Muslims have also raped at least 20 Mandaean women and young girls since the "end of the war", although this figure is likely to be much, much higher as most rape cases go unreported due to fear, shame and humiliation. As committed pacifists, the Mandaeans are extremely vulnerable as they are not only despised, but they are unarmed and defenceless.

The threat of sexual assault is particularly serious, as Islamic judges in Iran have set the precedent that the rape of a Mandaean woman can be regarded as an act of "purification", and as such, violators receive impunity. In Iran this defence has been used to acquit men of rapes on Mandaean girls as young as 8 years old.

Some 30 Mandaeans have been murdered in Basra in recent months. The remaining Mandaeans are fleeing and the SMAA has lost all contact with them. Allegedly, coalition forces are advising the Mandaeans to flee, as they cannot offer them protection. There is concern that Mandaeans may also have been murdered in the north, in Iraqi Kurdistan.

Dr. Edward Crangle is the Post-Graduate Research Co-coordinator in the Department of Studies in Religion with the University of Sydney. In a letter dated 21 April 2003, he wrote, "Since the demise of the recent Iraqi regime, many Sabian Mandaeans have been murdered by various extremist Muslim groups and tribes, including the extremely fundamentalist religious Sunni and Sheaat groups and parties such as Al-Wahabin, Al-Daawa Al-Islamiah and Ikhwan Al-Moslemin."


Above and beyond the human rights violations and threat to life, the Mandaean community actually fears that some Iraqi Islamists have genocidal intentions and would be willing to effect a 'Final Solution'.

According to mail received by SMAA from Iraq, amongst the abuse being meted out to Mandaeans are phrases such as, "You are kaffirs (infidels)! We will treat you like the Jews! Get out of Iraq! This is an Islamic country! This is a clean country!"

Very recently, the President of the SMAA was able to speak by phone to a Mandaean clergyman in Baghdad who said that Mandaeans are living in a state of terror. He said they fear that one night the Muslims will just kill all of them. He also said that many Iraqis who formerly supported the Hussein regime are now supporting the Islamists in their campaign against invaders and infidels.

Mandaeans in Ahwaz (in Iran) have reported to the SMAA that they also are receiving news of murders of Mandaeans in Iraq. The Mandaean Archbishop in Australia visited Iran from 5 March to 10 May. He testifies that the situation for Mandaeans in Iran has also deteriorated considerably since the fall of Baghdad, and there is much fear. (In Iran, Mandaeans are an illegal sect without religious or legal recognition.)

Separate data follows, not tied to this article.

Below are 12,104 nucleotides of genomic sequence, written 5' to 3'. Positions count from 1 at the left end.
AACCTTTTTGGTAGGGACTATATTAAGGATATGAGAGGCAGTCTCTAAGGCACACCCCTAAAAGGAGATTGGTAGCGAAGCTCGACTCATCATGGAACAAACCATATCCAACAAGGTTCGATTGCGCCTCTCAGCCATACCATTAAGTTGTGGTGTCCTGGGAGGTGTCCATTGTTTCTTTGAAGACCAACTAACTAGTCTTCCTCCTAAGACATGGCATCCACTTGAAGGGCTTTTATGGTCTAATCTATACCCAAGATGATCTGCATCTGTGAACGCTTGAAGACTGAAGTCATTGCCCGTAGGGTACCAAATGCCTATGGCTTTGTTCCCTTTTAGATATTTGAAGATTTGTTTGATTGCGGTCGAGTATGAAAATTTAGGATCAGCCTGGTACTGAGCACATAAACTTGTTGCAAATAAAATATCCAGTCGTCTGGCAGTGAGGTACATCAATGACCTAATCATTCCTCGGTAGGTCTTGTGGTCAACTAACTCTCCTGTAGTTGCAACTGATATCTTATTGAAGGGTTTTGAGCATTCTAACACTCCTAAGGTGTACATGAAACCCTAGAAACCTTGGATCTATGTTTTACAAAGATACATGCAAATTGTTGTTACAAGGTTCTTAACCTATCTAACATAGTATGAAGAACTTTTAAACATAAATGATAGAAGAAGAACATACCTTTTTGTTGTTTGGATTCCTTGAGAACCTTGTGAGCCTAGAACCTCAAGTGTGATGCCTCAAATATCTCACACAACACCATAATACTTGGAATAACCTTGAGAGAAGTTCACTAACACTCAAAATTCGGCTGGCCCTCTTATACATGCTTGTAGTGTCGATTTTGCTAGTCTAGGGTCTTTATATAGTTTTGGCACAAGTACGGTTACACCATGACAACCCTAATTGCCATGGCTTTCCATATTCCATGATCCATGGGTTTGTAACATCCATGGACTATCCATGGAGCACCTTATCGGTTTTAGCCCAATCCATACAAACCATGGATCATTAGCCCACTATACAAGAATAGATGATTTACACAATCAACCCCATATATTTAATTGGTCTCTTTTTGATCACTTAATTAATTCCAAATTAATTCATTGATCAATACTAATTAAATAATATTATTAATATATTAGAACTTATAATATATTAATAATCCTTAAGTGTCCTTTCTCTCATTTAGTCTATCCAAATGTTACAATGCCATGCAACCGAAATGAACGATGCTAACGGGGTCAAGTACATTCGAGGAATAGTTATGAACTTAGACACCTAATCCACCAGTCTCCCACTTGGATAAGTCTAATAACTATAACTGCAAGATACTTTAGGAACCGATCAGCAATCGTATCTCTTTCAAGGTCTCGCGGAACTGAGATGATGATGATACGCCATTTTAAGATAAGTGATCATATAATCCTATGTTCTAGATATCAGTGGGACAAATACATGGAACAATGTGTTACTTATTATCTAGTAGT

One Mandaean in Ahwaz reports that he was traveling in a taxi with Muslims who were unaware that he was Mandaean. One of the Muslim men remarked that he was hopeful the time would soon come when the Muslims would be given permission to attack the areas where the infidels live.


There are reports that many Mandaeans are sharing accommodation and living together out of fear for their lives. However, as soon as their homes are unoccupied, Muslims acquire them. One Mandaean woman lost her home to a Shi'a cleric this way. One family was forced out of their home by Islamists who then immediately fixed green flags to the roof and converted the home into a headquarters for their movement.

One Mandaean who corresponds with the SMAA through a brother in Australia reports that Muslims are threatening to take over the Mandaean's mandi (church) and convert it into a mosque. This builds on another precedent established in Iran where, in 1989, the Mandaean mandi in Awhaz was confiscated and converted into headquarters for the Islamic Religious Police.


The Mandaeans, like the Christians, are also living in fear of an Islamic state under Sharia law. The new 25-member Iraqi Governing Council is made up of thirteen Shi'a Arabs, five Sunni Arabs, five Sunni Kurds, one Assyrian Christian Arab and one Turkman.

The Shi'a group includes the secretary-general of the Iraqi Muslim Brotherhood, and a Shi'a cleric named Abdel-Aziz al-Hakim who is the brother of Ayatollah Mohammad Baqr al-Hakim - the leader of Iranian-backed Supreme Council for the Islamic Revolution in Iraq (SCIRI). (The Ayatollah returned from exile in Iran in May and set up the SCIRI headquarters in Al-Najaf.) Also on the council are two representatives from the Shi'a Islamist al-Da'awa Party and two
from the Iraqi Hezbollah (Sunni). Stratfor Intelligence ( confirms that in all, seven members of the council are staunch Islamists.